LYSAKER, Norway — First steel has been cut in Thailand for the Munin platform for Aker BP’s Yggdrasil development in the Norwegian North Sea.
The remotely operated, unmanned gas production facility will be located in the north of the multi-field Yggdrasil area and will be the first of its type of the Norwegian shelf, Aker BP said.
Partner Equinor developed the Munin concept. Aibel is responsible for engineering, procurement, construction, assembly and commissioning.
“Through Munin, Aibel is contributing a new bar for offshore developments, said the company’s project manager Erling Landsværk. “Munin is being built without a helicopter deck, living quarters and lifeboats. Access and visits will be accomplished through support vessels. Our priorities have been safety incorporated in the design, minimal maintenance requirements and streamlining of platform systems and functions to avoid manual operations.”
Aibel’s subcontractor Deeline cut the first steel at its fabrication shop, which will deliver the steel structures for assembly into larger sections and modules at Aibel Thailand in Laem Chabang.
The completed Munin topsides will weigh more than 8,000 metric tons and will measure 62 m by 42 m and with an overall height of 35 m. Aibel’s NOK 7 billion ($627 million) contract will provide work for about 2,000 people at Asker and Haugesund in Norway and Thailand.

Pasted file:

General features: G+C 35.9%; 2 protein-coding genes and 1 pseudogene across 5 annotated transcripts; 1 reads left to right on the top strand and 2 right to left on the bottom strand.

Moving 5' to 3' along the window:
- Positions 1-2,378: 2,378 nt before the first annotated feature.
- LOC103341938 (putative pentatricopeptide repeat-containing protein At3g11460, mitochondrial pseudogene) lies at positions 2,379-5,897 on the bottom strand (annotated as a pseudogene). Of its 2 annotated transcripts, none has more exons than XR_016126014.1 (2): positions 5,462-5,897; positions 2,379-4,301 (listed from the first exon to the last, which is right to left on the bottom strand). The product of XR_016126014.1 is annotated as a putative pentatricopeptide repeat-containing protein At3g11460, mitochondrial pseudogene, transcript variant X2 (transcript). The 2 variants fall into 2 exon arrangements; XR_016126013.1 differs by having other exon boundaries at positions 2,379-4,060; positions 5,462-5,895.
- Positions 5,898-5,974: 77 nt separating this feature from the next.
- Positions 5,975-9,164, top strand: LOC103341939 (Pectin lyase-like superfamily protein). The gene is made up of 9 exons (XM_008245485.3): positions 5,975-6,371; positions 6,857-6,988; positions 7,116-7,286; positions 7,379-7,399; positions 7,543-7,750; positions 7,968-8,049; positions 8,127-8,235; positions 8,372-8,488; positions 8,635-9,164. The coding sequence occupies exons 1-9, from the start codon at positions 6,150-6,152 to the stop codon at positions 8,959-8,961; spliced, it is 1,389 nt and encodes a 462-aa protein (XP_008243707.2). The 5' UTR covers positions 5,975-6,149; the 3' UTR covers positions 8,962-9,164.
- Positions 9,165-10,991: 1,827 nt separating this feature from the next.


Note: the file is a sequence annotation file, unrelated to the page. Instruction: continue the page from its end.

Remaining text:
The yard in Thailand will supply the utility module, stair tower, flare boom and deck sections for the process module, with assembly and outfitting taking place in Haugesund following shipments to Norway. The first dispatch should set sail within a year.
Once the project is completed (the target is 2027), the Munin platform will be one of three new installations in the Yggrasil area, which covers the offshore the Hugin, Fulla and Munin license groups in between the Alvheim and Oseberg field centers.
Aker BP and its partners Equinor and PgNiG Upstream Norway aim to recover about 700 MMboe. Other planned new infrastructure will include power from shore, nine subsea templates, pipelines and umbilicals, and 55 wells.
The entire Yggdrasil area will be remotely controlled from an integrated operations center and control room in Stavanger.